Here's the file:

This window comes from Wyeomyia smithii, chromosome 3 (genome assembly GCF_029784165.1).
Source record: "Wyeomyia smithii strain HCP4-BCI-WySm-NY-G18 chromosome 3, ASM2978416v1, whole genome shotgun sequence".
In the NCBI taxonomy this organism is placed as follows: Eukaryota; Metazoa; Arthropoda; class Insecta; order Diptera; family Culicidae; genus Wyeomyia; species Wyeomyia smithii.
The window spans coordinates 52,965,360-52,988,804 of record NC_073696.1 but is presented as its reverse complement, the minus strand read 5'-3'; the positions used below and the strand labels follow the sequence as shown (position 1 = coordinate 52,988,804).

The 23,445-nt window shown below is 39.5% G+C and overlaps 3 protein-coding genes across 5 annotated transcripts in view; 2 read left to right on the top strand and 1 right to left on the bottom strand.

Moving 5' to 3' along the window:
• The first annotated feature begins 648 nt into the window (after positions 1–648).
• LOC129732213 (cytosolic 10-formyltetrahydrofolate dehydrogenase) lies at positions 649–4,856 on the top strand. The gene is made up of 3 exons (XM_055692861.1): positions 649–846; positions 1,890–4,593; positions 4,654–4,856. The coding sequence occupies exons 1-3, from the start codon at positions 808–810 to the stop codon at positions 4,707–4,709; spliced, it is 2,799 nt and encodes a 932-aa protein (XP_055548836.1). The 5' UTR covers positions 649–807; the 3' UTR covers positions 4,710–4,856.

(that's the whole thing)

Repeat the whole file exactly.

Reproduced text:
This window comes from Wyeomyia smithii, chromosome 3 (genome assembly GCF_029784165.1).
Source record: "Wyeomyia smithii strain HCP4-BCI-WySm-NY-G18 chromosome 3, ASM2978416v1, whole genome shotgun sequence".
In the NCBI taxonomy this organism is placed as follows: Eukaryota; Metazoa; Arthropoda; class Insecta; order Diptera; family Culicidae; genus Wyeomyia; species Wyeomyia smithii.
The window spans coordinates 52,965,360-52,988,804 of record NC_073696.1 but is presented as its reverse complement, the minus strand read 5'-3'; the positions used below and the strand labels follow the sequence as shown (position 1 = coordinate 52,988,804).

The 23,445-nt window shown below is 39.5% G+C and overlaps 3 protein-coding genes across 5 annotated transcripts in view; 2 read left to right on the top strand and 1 right to left on the bottom strand.

Moving 5' to 3' along the window:
• The first annotated feature begins 648 nt into the window (after positions 1–648).
• LOC129732213 (cytosolic 10-formyltetrahydrofolate dehydrogenase) lies at positions 649–4,856 on the top strand. The gene is made up of 3 exons (XM_055692861.1): positions 649–846; positions 1,890–4,593; positions 4,654–4,856. The coding sequence occupies exons 1-3, from the start codon at positions 808–810 to the stop codon at positions 4,707–4,709; spliced, it is 2,799 nt and encodes a 932-aa protein (XP_055548836.1). The 5' UTR covers positions 649–807; the 3' UTR covers positions 4,710–4,856.